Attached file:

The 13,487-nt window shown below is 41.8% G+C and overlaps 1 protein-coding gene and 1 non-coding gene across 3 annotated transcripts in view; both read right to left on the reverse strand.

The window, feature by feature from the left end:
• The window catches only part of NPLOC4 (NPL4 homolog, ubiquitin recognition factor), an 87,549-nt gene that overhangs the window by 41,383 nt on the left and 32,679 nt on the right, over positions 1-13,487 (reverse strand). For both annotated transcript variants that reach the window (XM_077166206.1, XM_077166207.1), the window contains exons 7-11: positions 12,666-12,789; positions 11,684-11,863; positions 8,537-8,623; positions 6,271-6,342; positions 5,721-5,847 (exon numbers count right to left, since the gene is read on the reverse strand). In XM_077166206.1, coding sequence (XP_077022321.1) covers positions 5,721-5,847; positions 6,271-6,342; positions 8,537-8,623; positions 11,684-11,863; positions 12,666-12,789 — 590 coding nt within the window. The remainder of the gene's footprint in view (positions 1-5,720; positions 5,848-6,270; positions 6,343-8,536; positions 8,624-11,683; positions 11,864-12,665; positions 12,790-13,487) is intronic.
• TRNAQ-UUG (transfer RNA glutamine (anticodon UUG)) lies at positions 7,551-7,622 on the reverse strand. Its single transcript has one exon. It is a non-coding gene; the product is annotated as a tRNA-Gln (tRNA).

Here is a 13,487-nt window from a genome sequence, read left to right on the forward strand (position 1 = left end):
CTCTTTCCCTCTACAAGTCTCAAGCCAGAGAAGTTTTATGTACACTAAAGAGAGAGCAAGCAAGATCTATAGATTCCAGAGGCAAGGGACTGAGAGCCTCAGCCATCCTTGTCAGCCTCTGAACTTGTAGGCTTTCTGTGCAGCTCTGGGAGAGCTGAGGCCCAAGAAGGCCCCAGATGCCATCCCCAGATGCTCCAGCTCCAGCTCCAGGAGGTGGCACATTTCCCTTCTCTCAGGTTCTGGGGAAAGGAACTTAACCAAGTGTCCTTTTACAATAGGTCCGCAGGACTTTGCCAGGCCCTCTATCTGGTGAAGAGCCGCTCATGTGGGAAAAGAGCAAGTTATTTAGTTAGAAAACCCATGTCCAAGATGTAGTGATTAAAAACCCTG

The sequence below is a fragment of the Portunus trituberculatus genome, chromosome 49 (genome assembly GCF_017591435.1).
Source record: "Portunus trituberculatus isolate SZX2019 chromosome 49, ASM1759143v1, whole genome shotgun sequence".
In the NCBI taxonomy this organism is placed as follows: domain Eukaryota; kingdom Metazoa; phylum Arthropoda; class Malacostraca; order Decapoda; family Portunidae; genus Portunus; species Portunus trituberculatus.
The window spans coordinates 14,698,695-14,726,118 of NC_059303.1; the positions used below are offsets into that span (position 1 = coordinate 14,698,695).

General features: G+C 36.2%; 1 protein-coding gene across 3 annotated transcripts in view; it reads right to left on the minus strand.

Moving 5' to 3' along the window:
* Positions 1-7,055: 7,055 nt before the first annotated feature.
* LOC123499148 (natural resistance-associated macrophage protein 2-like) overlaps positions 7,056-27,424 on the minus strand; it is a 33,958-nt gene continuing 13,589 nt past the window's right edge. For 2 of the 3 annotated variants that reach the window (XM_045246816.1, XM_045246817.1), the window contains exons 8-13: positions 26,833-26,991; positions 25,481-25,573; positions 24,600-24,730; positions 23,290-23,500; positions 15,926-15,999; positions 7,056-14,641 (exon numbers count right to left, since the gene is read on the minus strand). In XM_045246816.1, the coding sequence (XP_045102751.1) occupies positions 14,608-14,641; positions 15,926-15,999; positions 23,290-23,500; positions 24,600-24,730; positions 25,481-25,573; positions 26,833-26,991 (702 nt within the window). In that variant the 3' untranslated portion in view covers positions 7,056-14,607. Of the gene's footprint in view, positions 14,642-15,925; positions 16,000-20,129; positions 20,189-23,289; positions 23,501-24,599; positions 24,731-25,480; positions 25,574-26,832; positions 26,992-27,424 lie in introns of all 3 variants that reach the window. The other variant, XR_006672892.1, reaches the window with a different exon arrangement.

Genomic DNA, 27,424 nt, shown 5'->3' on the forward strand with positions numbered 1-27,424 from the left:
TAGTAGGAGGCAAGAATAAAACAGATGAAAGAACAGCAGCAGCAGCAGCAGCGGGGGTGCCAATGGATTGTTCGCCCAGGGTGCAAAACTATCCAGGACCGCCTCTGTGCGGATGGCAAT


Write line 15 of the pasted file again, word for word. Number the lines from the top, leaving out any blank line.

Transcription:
Genomic DNA, 27,424 nt, shown 5'->3' on the forward strand with positions numbered 1-27,424 from the left: